A new method of processing images from the STEREO spacecraft could lead to important advances in space weather forecasting. The movie, released during a NASA press conference, has caught the attention of solar physicists, who say it could lead to important advances in space weather forecasting (see http://www.nasa.gov/mission_pages/stereo/news/solarstorm-tracking.html). The findings help resolve a 40-year mystery about the shape of the structures that cause space weather: how the structures that impact the Earth relate to the corresponding structures in the solar corona.
This movie uses newly reprocessed images from NASA's STEREO-A spacecraft that allow scientists to trace the anatomy of the December 2008 coronal mass ejection (CME) as it moves and changes on its journey from the Sun to the Earth, identify the origin and structure of the material that impacted Earth, and connect the image data directly with measurements at Earth at the time of impact.Credit: NASA/Goddard Space Flight Center/SwRI/STEREO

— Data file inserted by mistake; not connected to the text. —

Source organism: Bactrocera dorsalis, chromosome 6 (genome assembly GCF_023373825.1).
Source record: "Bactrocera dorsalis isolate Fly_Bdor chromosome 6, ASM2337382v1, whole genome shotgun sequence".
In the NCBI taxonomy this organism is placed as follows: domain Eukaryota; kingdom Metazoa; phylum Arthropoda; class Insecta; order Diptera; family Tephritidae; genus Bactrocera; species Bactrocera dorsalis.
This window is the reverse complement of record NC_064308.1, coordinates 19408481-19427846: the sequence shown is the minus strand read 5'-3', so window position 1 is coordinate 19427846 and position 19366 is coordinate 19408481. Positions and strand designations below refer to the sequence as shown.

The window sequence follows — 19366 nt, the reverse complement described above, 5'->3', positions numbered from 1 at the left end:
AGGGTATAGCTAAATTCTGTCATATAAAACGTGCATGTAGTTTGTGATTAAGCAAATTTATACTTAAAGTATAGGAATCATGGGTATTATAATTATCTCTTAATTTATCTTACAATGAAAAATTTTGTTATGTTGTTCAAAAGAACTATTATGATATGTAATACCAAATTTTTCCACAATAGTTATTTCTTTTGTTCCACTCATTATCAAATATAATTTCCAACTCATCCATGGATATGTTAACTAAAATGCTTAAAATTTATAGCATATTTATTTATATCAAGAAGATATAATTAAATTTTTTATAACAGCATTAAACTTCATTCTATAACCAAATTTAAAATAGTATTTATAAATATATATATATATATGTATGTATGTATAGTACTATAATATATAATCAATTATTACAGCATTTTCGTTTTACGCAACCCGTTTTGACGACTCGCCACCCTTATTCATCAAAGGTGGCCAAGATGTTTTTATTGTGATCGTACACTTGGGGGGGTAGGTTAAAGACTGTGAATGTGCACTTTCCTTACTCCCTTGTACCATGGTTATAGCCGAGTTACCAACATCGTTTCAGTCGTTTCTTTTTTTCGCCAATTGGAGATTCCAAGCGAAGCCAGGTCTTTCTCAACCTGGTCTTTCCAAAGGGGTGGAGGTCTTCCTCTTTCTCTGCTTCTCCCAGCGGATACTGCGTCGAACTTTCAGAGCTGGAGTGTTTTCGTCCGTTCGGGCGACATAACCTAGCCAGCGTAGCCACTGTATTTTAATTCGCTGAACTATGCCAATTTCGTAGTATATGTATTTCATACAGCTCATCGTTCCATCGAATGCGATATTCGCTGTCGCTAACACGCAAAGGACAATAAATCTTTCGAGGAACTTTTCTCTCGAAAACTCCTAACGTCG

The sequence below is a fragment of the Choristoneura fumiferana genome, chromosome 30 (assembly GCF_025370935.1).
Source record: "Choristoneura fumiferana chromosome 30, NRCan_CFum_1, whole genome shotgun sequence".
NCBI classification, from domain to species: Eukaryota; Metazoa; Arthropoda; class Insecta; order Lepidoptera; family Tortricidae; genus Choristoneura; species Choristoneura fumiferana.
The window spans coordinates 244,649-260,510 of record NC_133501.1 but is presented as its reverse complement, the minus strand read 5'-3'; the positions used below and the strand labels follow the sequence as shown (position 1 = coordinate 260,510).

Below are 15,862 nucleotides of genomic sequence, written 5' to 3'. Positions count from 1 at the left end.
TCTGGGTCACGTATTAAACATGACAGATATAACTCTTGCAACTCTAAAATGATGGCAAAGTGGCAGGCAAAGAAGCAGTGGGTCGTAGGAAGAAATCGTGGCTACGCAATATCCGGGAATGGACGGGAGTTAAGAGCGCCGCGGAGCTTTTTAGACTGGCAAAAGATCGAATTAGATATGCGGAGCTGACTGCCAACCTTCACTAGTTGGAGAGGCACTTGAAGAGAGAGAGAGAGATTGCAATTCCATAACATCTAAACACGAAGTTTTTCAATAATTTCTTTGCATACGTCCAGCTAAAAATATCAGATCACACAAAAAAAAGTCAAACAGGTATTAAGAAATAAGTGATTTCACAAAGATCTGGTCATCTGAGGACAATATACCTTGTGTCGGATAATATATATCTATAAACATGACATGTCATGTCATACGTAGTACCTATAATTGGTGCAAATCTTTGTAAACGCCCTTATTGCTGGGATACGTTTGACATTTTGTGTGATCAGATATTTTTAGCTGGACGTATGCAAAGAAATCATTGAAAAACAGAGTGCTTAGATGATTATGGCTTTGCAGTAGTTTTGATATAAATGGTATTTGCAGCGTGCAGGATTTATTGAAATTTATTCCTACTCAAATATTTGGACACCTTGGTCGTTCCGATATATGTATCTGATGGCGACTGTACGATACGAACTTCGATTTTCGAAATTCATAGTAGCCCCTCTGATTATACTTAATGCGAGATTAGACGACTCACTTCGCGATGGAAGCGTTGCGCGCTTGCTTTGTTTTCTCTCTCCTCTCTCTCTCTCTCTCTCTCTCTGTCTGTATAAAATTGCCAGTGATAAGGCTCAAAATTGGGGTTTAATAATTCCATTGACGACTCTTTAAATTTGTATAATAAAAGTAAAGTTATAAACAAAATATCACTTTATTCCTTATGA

When CMEs first leave the sun, they are bright and easy to see. Visibility is quickly reduced, however, as the clouds expand into space. By the time a typical CME crosses the orbit of Venus, it is a billion times fainter than the surface of the full Moon, and more than a thousand times fainter than the Milky Way. CMEs that reach Earth are almost as gossamer as a vacuum itself and correspondingly transparent. "Pulling these faint clouds out of the confusion of starlight and interplanetary dust has been an enormous challenge," says Craig DeForest, Southwest Research Institute in Boulder, Colorado. It took over two and a half years since the event occurred for his team to learn how to do it. Now that the technique has been perfected, it can be applied on a regular basis without such a long delay.
Many more movie versions and stills about this story can be found here: http://svs.gsfc.nasa.gov/vis/a010000/a010800/a010809/index.html